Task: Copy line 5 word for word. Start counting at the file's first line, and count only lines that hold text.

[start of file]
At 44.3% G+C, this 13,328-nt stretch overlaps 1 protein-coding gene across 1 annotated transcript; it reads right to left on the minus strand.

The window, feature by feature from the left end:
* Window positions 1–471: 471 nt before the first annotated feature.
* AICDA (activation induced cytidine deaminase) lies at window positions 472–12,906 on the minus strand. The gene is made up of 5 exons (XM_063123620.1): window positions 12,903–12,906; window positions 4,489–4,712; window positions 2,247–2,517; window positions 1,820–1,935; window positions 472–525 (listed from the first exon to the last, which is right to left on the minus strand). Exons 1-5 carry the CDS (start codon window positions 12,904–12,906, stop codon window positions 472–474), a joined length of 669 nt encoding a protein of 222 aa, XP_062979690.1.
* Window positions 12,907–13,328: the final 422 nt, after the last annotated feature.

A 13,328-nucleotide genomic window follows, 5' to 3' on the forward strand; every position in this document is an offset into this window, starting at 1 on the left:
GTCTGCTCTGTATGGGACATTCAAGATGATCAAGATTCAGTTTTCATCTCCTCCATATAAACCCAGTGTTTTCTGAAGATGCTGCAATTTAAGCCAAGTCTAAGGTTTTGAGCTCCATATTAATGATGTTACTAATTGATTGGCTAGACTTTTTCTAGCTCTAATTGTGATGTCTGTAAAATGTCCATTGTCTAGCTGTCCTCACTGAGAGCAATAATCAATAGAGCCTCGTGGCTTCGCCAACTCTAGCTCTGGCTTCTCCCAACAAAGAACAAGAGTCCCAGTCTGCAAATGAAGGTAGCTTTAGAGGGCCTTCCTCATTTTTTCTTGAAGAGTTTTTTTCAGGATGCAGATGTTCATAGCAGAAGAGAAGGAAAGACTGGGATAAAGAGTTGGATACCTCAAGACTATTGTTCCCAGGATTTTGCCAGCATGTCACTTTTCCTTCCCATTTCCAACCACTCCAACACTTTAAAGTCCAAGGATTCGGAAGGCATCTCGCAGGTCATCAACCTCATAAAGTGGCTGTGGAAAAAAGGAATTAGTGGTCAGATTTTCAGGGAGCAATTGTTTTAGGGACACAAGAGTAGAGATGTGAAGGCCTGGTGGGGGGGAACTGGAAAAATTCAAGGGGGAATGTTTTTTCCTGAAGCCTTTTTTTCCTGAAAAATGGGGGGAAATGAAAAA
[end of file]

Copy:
* Window positions 12,907–13,328: the final 422 nt, after the last annotated feature.